Steve Braunias has been on New Zealand’s back page for almost a decade. TOM FITZSIMONS talks to him about birds, books and asking the tough questions.

“DO YOU want to knock off?” Steve Braunias says. “There’s nothing actually cutting that you want to ask? Or daring?”

He doesn’t say it mockingly. He just says it.

For 45 minutes, we have been sitting in his office – and I have been trying to interview him. His office is a shed out the back of his Point Chevalier home in Auckland. When it started to rain we gave up on an earlier plan to head to Coco’s, his local café and life buoy (“I’m up there at least once a day; coffee from the pot, good sandwiches, maybe scrambled eggs for a treat”). The shed is simple, warm, and a bit ramshackle. On his desk there is a flat computer screen, a box of Marlboro cigarettes, and his ancient black Dictaphone. The walls hold big world maps.

He is a slight man, with small eyes that sometimes glaze over, and greying hair that is starting to get quite long. Every now and then, he takes out a cigarette and smokes it down. He says he bought a lot of his stuff from Brian Powell Auctions down the road, something he’s a huge fan of, something that gives him a real kick. What does he buy? “Shitloads! That heater, a couple of bits of furniture in there, books, clocks, chairs, things for the baby, oh all sorts.”

I look around, still holding the mug of tea he gave me before we started. I try to protest; try to say a couple of my questions have been daring.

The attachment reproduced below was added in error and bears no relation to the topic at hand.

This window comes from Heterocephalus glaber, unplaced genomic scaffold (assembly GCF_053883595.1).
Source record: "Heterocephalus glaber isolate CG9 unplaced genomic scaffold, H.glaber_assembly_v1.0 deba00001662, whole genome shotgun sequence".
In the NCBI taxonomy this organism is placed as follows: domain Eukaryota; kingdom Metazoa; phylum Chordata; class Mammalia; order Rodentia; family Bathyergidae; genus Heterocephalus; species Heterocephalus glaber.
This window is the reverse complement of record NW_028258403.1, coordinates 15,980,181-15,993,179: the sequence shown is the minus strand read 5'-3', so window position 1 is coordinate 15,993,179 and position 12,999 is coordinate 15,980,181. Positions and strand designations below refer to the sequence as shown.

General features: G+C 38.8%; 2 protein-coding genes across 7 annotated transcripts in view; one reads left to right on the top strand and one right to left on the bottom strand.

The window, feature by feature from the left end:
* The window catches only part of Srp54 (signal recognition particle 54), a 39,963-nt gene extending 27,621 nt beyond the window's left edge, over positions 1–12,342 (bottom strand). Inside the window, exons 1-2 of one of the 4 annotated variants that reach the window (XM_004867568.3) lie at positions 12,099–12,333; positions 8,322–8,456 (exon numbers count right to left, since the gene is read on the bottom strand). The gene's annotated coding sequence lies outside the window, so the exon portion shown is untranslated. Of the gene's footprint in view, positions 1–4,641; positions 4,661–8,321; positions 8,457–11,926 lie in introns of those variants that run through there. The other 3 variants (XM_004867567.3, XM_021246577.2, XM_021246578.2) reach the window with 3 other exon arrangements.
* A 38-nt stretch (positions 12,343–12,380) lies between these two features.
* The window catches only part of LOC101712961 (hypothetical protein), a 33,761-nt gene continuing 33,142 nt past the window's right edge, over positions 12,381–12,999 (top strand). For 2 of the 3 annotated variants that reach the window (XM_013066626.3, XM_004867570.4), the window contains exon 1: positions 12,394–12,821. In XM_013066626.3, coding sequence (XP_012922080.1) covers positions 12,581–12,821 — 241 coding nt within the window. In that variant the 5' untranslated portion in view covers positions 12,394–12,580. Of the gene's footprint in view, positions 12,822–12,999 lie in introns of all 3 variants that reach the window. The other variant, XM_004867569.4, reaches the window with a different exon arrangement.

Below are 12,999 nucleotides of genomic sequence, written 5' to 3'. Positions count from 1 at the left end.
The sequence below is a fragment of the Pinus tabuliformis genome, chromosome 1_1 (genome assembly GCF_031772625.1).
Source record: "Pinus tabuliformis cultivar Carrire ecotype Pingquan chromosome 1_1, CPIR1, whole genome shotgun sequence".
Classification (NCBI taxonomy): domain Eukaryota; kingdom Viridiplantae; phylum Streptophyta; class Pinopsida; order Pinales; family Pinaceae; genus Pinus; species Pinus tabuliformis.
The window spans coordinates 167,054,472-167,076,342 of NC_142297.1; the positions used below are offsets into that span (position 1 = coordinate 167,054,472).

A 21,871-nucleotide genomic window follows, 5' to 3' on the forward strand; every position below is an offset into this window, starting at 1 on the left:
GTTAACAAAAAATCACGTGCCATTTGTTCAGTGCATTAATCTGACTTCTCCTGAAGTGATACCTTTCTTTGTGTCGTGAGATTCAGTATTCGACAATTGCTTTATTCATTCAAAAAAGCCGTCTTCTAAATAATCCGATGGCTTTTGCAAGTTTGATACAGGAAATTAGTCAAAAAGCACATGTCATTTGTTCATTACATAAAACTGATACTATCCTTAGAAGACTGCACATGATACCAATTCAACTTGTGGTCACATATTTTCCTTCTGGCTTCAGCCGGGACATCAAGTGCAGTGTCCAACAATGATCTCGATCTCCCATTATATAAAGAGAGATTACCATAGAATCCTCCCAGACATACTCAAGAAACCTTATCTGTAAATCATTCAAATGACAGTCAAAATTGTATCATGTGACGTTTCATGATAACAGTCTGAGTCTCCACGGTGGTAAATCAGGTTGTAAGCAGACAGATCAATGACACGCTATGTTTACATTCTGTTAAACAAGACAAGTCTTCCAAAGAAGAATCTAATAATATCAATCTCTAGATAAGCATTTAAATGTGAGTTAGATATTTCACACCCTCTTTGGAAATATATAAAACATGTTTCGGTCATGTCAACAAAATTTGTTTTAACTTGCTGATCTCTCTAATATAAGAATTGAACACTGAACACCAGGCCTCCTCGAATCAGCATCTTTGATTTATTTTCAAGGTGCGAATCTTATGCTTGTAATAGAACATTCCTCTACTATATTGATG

“The Biggs one wasn’t daring,” he says. “The Listener one was, but I sidestepped you on that. You should have pursued me on that one.”
It’s unnerving, this instant deconstruction, but he is trying to be encouraging.
“Yeah?” I say.
“Fuck yeah,” he says. “You can’t be frightened of people. You’re not in journalism to make friends.”
I say goodbye, get on a bus back to the city and stare out the window at the storms of roadworks going on, fluorescent orange signs all over the place. And I start to mull. The questions I could have asked. The friends I don’t need.

You can know Steve Braunias before you meet him these days. He’s been writing a weekly – and often autobiographical – column for about nine years.
“That column – not that I expect anyone to have read it religiously for nine years, let alone nine weeks, or nine minutes really – is probably the best story of who I am,” he says.
Born in Austria in 1964, he moved to Mount Maunganui with his parents when he was three. He became a journalist soon after leaving school, but also worked in warehouses and faced spells of unemployment. One particular job – in a rugs and carpets warehouse – was so good he found it tough to come back to writing.
“I just really liked the work. You got to wear this jacket, it came down to your knees and it had deep pockets, which you could place your tools in.
“If you kept a good tidy work station, everything was in reach. It was me, two other blokes, the boss, his secretary, and a nice old lady called Dawn who would make tea at 10am and 3pm. It was terrific. Good memories.”
He talks a lot about that job and those tools. It seems a long way from this little shed, where he weighs words and you can hear the rain on the roof.

The reason I’m here is that Steve Braunias wrote a book about birds. Specifically, How to Watch a Bird, one of Awa Press’s excellent series of little How To books.